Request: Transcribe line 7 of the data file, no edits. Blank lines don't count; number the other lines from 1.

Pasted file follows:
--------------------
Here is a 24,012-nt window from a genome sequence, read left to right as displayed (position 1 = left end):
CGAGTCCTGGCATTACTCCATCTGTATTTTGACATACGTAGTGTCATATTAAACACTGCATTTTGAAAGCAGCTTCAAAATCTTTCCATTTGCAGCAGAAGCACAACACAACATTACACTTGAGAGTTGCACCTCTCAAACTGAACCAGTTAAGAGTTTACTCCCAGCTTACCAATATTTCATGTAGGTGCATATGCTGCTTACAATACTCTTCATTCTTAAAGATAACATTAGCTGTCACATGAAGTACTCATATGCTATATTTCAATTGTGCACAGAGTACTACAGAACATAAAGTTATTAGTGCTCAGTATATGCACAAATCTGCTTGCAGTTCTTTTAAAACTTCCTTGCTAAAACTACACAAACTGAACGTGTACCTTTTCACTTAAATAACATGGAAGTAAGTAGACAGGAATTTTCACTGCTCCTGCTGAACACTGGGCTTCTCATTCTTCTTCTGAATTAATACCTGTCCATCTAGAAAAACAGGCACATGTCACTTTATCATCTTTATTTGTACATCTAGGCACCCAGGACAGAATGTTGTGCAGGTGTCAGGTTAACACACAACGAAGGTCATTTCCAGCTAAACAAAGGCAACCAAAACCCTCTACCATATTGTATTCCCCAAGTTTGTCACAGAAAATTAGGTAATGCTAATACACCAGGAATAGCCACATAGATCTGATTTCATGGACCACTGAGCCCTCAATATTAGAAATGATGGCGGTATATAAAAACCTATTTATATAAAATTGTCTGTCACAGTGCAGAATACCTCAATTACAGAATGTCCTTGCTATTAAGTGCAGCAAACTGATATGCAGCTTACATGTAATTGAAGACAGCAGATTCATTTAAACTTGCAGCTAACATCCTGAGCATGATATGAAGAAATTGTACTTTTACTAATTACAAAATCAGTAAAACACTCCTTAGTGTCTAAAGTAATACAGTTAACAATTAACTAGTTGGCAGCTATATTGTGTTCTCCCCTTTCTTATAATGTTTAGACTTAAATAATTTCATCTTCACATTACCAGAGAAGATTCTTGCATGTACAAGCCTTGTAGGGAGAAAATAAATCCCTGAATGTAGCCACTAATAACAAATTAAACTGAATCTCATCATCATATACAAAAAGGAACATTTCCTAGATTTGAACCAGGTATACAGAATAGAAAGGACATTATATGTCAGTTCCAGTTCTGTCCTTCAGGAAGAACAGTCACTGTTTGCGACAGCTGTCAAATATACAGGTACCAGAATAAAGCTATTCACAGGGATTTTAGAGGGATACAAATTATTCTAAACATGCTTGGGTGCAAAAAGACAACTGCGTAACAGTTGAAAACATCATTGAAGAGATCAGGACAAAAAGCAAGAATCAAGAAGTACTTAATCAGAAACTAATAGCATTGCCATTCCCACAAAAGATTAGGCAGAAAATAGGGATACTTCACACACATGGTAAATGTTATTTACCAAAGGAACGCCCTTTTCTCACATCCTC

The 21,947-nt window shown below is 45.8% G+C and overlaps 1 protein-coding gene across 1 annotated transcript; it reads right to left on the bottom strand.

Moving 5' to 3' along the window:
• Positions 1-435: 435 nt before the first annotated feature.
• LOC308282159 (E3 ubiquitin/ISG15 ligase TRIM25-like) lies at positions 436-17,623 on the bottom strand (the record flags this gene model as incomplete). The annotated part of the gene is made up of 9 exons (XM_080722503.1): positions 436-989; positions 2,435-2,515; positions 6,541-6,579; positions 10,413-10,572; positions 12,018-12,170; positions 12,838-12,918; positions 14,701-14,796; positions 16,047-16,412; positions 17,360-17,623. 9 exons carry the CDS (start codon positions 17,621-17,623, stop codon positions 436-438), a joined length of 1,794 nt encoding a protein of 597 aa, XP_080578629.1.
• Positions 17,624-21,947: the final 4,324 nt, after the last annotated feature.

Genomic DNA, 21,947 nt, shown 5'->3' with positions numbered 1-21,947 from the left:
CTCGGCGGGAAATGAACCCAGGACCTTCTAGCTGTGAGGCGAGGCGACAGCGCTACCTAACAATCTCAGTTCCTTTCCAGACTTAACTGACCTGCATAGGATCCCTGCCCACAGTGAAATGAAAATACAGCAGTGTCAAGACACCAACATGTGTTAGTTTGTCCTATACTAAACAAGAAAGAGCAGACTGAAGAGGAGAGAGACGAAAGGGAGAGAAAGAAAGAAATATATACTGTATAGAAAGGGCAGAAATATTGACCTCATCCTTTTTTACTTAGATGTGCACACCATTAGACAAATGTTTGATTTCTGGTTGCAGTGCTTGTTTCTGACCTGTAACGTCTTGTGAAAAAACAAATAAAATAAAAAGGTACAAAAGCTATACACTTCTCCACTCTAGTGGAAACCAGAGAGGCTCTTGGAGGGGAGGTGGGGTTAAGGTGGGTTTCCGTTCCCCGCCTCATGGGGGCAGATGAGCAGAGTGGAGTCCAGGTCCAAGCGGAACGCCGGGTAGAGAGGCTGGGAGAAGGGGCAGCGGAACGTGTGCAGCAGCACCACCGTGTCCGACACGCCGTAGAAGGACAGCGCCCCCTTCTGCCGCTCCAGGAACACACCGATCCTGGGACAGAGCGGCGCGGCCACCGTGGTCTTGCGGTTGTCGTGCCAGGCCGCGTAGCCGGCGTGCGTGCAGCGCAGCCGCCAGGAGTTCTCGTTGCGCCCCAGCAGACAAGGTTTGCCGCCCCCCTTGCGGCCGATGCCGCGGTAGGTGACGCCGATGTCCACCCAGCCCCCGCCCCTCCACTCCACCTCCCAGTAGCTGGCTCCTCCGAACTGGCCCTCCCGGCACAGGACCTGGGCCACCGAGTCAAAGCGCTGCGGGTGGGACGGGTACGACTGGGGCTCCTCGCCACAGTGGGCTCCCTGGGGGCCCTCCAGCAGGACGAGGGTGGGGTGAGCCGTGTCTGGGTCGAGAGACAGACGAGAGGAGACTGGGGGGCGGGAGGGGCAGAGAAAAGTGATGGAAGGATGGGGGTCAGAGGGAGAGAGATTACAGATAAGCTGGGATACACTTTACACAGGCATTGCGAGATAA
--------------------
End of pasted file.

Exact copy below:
• Positions 17,624-21,947: the final 4,324 nt, after the last annotated feature.